I recently tweeted about the alarming trend of larger companies delaying payments – longer and longer – to smaller companies (article here: on.wsj.com/N6Zfjb). It’s something that has been continuing to nag at me: large companies (like those on the S&P) have record cash holdings, yet are increasing the number of days they are taking to pay suppliers (yes, that means you APPL). They are basically using their large size to stiff-arm the smaller suppliers; becoming the school-yard bullies we all despised.
“Oh yea, little company – what are you going to DO about it?!? Nothing! We’re the big company, we have the money and deals, and you WILL accept our terms!” The unstated (or often, sadly, stated) implication: there’s a line of suppliers lined up behind you to step in and take your place. Worse, the CFO organization within these large companies often views this “tactic” of delayed payments as “best practice.”
Well, guess what? Your practices suck, and while they may improve your cashflow in the short-run, they are actually damaging your business in the long-run. In fact, I could write an entire post (and probably will!) about the importance of moving to fewer suppliers, and treating them as valued partners… but here’s the short version:
By bullying your suppliers, and pushing them hard on prices and payment; what you’re really doing is pissing them off, lowering their profit (which is a bad thing, as it means they aren’t able to put their best resources to the task), and incentivising them to deliver lower quality overall. They begrudgingly work with you – and from an attitude like this, you don’t get loyalty, innovation, and amazing customer service. You get the bare minimum.
I recently had two experiences where customers paid me – *ahead* of time. Yes, they paid my invoices faster than the terms in the contract. Imagine that.
The first, a long-time customer I really love, have consistently paid their invoices within a week of receiving them. I sent a note of thanks to their manager, expressing true gratitude for their promptness. She sent me back, in return, the following great statement:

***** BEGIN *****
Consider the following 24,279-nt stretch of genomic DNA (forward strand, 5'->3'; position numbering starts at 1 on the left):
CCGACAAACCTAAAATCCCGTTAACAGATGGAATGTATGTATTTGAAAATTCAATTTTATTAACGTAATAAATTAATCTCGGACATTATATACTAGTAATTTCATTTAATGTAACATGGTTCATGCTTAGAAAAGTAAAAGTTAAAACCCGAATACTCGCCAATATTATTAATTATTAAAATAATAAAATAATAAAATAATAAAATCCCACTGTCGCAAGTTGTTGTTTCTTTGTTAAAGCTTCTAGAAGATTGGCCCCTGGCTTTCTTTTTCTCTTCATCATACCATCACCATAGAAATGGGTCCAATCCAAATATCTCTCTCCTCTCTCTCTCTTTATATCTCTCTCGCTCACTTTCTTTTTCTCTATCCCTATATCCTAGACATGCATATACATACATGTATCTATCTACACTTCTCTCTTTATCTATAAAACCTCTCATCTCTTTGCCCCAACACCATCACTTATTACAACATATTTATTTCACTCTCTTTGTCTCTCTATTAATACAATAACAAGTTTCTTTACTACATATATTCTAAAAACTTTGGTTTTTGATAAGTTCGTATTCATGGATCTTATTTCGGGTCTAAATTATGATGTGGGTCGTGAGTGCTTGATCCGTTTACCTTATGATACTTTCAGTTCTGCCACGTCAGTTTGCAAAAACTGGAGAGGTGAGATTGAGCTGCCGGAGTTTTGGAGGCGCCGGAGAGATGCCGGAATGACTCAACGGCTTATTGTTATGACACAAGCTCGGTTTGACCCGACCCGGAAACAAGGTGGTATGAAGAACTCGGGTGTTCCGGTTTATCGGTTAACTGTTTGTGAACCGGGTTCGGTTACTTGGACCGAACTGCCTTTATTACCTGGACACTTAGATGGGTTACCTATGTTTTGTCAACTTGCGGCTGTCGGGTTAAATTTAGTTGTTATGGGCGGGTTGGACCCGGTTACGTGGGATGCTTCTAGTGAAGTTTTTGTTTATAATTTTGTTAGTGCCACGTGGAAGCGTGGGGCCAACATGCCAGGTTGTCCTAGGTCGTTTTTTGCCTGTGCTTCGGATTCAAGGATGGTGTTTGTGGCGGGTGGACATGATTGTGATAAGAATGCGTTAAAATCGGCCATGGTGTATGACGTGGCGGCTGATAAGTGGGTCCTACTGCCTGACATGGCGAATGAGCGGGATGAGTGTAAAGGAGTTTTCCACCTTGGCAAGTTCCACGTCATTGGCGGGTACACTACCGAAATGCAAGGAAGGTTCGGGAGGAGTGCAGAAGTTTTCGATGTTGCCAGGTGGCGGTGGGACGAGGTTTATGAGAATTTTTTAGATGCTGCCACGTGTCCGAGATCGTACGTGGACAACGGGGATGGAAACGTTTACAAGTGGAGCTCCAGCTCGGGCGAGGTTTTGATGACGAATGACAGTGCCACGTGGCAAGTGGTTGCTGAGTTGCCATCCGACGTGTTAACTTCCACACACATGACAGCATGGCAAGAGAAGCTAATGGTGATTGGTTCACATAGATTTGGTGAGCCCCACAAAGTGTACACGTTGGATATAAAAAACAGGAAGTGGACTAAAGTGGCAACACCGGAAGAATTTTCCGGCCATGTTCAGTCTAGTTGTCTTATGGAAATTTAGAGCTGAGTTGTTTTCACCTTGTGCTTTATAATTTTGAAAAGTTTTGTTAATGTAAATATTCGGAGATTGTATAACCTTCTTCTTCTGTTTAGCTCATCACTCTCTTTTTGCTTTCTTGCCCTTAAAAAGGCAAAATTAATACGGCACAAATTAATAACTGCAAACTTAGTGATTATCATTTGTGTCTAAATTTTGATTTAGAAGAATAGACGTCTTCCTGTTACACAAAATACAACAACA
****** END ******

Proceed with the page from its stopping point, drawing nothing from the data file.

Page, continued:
“My motto is: when you have cash in the bank, pay valued partners ASAP! Glad to be appreciated :)”
Now, in my book, that’s class. Thanks Robin, our hat’s off to you! The second recent occurrence was from a brand new customer. Now, if you’ve had a small or medium sized business yourself, you *know* how important it is to you to get that first invoice paid from a new customer. Our new customer pays straight away (awesome!), and I shoot off a message of heartfelt “Thanks!” With a nod and a wink, Patrick replies the following:
“You’re welcome. We try to pay everything as soon as possible. Its clear we don’t have a working capital manager yet :)”
With a clear dose of sarcasm towards the “Best Practice” of using your suppliers as creditors, Patrick acknowledged the beauty of treating suppliers who do a good job as true partners. Bravo!
So why does this change? We all know it’s wrong, and we avoid the practice as small and mid-sized firms. Why is it, as firms grow, we begin to lose this sense of valuing those external partners we work with? And really, shouldn’t we be doing the opposite? The clear answer is yes, we should.
So if you’re reading this, go and do it. Walk right into your purchasing office, or supplier management department, or whatever it is, and change the policy, starting tomorrow. You’ll find that you spur more loyalty, increased service levels, and greater long term value by doing so. These qualities will easily offset the minor cashflow position.